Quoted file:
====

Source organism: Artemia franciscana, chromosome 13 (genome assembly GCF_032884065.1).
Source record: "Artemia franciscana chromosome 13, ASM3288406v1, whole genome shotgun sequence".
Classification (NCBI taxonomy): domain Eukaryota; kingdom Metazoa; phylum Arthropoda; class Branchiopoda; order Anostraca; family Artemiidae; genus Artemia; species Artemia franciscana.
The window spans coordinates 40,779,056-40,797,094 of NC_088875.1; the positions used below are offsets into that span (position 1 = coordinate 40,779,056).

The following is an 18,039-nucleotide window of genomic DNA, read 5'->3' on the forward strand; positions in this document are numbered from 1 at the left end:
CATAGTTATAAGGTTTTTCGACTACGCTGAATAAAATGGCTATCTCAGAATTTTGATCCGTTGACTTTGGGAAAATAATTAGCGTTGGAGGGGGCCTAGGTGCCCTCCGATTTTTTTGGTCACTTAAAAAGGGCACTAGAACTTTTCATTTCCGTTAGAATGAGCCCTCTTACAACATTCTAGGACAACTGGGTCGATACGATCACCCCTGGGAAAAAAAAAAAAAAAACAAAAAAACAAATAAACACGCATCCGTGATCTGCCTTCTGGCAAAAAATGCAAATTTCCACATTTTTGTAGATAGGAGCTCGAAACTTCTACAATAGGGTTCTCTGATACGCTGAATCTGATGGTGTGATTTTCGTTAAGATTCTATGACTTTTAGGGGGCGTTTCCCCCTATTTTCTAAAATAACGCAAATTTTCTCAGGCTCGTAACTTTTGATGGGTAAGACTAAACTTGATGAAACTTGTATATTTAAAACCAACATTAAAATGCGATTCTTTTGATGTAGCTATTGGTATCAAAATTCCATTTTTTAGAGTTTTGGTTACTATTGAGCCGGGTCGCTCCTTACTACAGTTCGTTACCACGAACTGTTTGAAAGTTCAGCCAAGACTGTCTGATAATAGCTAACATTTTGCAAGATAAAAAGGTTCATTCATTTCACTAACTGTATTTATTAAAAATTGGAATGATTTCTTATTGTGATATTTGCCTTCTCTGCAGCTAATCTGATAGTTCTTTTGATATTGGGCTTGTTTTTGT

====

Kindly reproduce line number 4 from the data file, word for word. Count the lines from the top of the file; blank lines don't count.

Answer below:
The window spans coordinates 40,779,056-40,797,094 of NC_088875.1; the positions used below are offsets into that span (position 1 = coordinate 40,779,056).